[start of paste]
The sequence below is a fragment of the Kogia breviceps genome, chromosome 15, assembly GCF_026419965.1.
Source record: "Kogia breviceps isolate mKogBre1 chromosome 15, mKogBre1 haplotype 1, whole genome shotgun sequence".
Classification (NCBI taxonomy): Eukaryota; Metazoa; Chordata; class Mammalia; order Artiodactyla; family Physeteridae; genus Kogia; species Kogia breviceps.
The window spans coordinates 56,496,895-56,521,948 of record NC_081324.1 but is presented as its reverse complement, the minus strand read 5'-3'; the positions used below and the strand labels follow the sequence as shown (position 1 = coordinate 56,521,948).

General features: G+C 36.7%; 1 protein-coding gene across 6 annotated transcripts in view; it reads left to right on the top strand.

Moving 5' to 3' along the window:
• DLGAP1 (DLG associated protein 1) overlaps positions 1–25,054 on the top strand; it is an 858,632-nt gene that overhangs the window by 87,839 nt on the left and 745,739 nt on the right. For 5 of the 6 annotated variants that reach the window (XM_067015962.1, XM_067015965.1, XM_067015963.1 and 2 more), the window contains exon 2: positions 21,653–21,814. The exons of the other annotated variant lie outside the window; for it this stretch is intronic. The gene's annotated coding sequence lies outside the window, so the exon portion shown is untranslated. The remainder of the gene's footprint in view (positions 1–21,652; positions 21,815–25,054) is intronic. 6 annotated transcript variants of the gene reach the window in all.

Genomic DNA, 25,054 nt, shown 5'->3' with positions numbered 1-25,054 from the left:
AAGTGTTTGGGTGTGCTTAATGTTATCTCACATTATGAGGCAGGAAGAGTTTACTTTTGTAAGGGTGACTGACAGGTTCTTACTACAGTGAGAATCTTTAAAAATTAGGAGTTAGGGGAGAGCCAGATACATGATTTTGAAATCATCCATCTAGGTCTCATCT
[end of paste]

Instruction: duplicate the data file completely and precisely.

The sequence below is a fragment of the Kogia breviceps genome, chromosome 15, assembly GCF_026419965.1.
Source record: "Kogia breviceps isolate mKogBre1 chromosome 15, mKogBre1 haplotype 1, whole genome shotgun sequence".
Classification (NCBI taxonomy): Eukaryota; Metazoa; Chordata; class Mammalia; order Artiodactyla; family Physeteridae; genus Kogia; species Kogia breviceps.
The window spans coordinates 56,496,895-56,521,948 of record NC_081324.1 but is presented as its reverse complement, the minus strand read 5'-3'; the positions used below and the strand labels follow the sequence as shown (position 1 = coordinate 56,521,948).

General features: G+C 36.7%; 1 protein-coding gene across 6 annotated transcripts in view; it reads left to right on the top strand.

Moving 5' to 3' along the window:
• DLGAP1 (DLG associated protein 1) overlaps positions 1–25,054 on the top strand; it is an 858,632-nt gene that overhangs the window by 87,839 nt on the left and 745,739 nt on the right. For 5 of the 6 annotated variants that reach the window (XM_067015962.1, XM_067015965.1, XM_067015963.1 and 2 more), the window contains exon 2: positions 21,653–21,814. The exons of the other annotated variant lie outside the window; for it this stretch is intronic. The gene's annotated coding sequence lies outside the window, so the exon portion shown is untranslated. The remainder of the gene's footprint in view (positions 1–21,652; positions 21,815–25,054) is intronic. 6 annotated transcript variants of the gene reach the window in all.

Genomic DNA, 25,054 nt, shown 5'->3' with positions numbered 1-25,054 from the left:
AAGTGTTTGGGTGTGCTTAATGTTATCTCACATTATGAGGCAGGAAGAGTTTACTTTTGTAAGGGTGACTGACAGGTTCTTACTACAGTGAGAATCTTTAAAAATTAGGAGTTAGGGGAGAGCCAGATACATGATTTTGAAATCATCCATCTAGGTCTCATCT